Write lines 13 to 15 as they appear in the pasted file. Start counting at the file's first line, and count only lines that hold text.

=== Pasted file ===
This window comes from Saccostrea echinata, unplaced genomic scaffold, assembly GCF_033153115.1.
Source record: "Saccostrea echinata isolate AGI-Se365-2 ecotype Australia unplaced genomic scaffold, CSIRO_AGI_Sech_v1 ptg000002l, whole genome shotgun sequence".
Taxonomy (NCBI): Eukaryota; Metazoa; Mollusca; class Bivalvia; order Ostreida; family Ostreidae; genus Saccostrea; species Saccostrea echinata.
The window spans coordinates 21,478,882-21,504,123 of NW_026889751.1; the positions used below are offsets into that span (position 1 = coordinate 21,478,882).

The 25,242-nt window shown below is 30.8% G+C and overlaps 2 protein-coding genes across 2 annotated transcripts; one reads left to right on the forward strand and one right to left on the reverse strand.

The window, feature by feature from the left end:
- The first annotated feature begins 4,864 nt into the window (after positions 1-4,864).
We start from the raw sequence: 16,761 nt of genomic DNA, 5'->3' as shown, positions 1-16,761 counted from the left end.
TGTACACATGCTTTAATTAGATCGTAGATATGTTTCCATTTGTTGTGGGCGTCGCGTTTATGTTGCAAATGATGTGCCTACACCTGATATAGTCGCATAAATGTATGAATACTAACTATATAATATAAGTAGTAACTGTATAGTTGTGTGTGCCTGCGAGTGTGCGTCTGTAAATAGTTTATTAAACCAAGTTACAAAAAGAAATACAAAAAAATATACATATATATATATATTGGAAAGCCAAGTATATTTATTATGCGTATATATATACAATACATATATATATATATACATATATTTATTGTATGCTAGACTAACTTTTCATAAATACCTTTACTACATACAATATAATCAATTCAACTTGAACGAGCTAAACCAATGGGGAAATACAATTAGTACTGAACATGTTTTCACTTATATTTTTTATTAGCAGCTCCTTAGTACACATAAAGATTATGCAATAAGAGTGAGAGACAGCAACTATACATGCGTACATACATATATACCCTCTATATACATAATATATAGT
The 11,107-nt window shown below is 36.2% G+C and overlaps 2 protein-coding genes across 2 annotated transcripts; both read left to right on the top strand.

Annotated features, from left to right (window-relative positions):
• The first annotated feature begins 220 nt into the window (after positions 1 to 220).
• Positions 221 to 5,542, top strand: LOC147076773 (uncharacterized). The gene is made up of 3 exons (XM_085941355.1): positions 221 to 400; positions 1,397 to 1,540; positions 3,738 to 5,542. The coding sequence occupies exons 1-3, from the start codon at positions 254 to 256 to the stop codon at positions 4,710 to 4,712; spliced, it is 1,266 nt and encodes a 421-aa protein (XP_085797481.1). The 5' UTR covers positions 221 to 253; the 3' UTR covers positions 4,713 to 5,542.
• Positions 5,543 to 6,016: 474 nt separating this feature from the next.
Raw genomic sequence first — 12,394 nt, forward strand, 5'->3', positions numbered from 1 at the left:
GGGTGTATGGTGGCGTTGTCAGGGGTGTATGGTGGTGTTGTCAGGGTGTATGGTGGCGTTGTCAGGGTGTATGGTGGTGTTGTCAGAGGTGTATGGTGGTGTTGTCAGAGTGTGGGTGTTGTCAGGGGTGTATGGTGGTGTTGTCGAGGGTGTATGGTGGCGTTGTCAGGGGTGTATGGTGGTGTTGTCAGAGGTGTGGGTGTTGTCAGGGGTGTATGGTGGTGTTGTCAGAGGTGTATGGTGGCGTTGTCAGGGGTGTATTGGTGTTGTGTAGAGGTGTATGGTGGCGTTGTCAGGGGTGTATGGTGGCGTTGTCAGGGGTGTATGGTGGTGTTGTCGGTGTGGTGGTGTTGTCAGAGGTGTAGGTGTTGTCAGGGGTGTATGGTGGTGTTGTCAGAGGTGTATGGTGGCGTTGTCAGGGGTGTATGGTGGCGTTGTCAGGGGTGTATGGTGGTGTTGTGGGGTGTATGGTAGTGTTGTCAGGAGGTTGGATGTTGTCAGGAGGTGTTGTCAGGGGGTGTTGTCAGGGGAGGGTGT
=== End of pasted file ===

• Positions 221 to 5,542, top strand: LOC147076773 (uncharacterized). The gene is made up of 3 exons (XM_085941355.1): positions 221 to 400; positions 1,397 to 1,540; positions 3,738 to 5,542. The coding sequence occupies exons 1-3, from the start codon at positions 254 to 256 to the stop codon at positions 4,710 to 4,712; spliced, it is 1,266 nt and encodes a 421-aa protein (XP_085797481.1). The 5' UTR covers positions 221 to 253; the 3' UTR covers positions 4,713 to 5,542.
• Positions 5,543 to 6,016: 474 nt separating this feature from the next.
Raw genomic sequence first — 12,394 nt, forward strand, 5'->3', positions numbered from 1 at the left: